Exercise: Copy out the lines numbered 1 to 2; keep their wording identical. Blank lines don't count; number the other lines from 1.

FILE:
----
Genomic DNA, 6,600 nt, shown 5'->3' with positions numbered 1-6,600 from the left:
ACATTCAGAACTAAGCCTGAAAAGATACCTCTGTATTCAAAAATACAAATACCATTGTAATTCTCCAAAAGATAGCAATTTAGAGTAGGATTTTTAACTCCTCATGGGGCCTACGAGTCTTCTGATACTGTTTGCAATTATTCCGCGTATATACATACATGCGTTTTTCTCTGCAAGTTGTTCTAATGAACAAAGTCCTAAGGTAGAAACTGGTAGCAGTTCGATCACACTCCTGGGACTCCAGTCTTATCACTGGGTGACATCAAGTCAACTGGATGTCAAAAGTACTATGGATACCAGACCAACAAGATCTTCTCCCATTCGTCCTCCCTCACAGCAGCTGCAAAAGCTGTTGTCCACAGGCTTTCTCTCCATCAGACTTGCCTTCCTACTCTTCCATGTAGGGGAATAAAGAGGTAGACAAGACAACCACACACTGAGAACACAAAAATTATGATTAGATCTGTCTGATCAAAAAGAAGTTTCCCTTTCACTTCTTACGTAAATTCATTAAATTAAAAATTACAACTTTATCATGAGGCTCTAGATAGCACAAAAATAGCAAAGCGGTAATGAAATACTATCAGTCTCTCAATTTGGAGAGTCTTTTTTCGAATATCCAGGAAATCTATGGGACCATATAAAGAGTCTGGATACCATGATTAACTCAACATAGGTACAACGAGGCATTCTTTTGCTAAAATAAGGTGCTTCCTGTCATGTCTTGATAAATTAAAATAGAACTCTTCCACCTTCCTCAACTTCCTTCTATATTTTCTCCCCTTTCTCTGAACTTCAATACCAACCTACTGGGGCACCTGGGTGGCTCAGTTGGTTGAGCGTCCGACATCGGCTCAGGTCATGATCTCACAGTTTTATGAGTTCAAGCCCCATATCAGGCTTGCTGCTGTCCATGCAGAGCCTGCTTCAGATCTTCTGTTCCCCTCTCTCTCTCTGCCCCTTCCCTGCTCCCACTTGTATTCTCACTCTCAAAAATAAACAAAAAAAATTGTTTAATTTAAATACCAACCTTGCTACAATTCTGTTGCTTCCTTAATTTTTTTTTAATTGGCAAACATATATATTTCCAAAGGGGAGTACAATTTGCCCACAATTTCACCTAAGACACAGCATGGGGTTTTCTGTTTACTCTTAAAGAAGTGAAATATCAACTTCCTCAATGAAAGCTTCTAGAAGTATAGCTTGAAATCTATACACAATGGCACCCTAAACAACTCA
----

Genomic DNA, 6,600 nt, shown 5'->3' with positions numbered 1-6,600 from the left:
ACATTCAGAACTAAGCCTGAAAAGATACCTCTGTATTCAAAAATACAAATACCATTGTAATTCTCCAAAAGATAGCAATTTAGAGTAGGATTTTTAACTCCTCATGGGGCCTACGAGTCTTCTGATACTGTTTGCAATTATTCCGCGTATATACATACATGCGTTTTTCTCTGCAAGTTGTTCTAATGAACAAAGTCCTAAGGTAGAAACTGGTAGCAGTTCGATCACACTCCTGGGACTCCAGTCTTATCACTGGGTGACATCAAGTCAACTGGATGTCAAAAGTACTATGGATACCAGACCAACAAGATCTTCTCCCATTCGTCCTCCCTCACAGCAGCTGCAAAAGCTGTTGTCCACAGGCTTTCTCTCCATCAGACTTGCCTTCCTACTCTTCCATGTAGGGGAATAAAGAGGTAGACAAGACAACCACACACTGAGAACACAAAAATTATGATTAGATCTGTCTGATCAAAAAGAAGTTTCCCTTTCACTTCTTACGTAAATTCATTAAATTAAAAATTACAACTTTATCATGAGGCTCTAGATAGCACAAAAATAGCAAAGCGGTAATGAAATACTATCAGTCTCTCAATTTGGAGAGTCTTTTTTCGAATATCCAGGAAATCTATGGGACCATATAAAGAGTCTGGATACCATGATTAACTCAACATAGGTACAACGAGGCATTCTTTTGCTAAAATAAGGTGCTTCCTGTCATGTCTTGATAAATTAAAATAGAACTCTTCCACCTTCCTCAACTTCCTTCTATATTTTCTCCCCTTTCTCTGAACTTCAATACCAACCTACTGGGGCACCTGGGTGGCTCAGTTGGTTGAGCGTCCGACATCGGCTCAGGTCATGATCTCACAGTTTTATGAGTTCAAGCCCCATATCAGGCTTGCTGCTGTCCATGCAGAGCCTGCTTCAGATCTTCTGTTCCCCTCTCTCTCTCTGCCCCTTCCCTGCTCCCACTTGTATTCTCACTCTCAAAAATAAACAAAAAAAATTGTTTAATTTAAATACCAACCTTGCTACAATTCTGTTGCTTCCTTAATTTTTTTTTAATTGGCAAACATATATATTTCCAAAGGGGAGTACAATTTGCCCACAATTTCACCTAAGACACAGCATGGGGTTTTCTGTTTACTCTTAAAGAAGTGAAATATCAACTTCCTCAATGAAAGCTTCTAGAAGTATAGCTTGAAATCTATACACAATGGCACCCTAAACAACTCA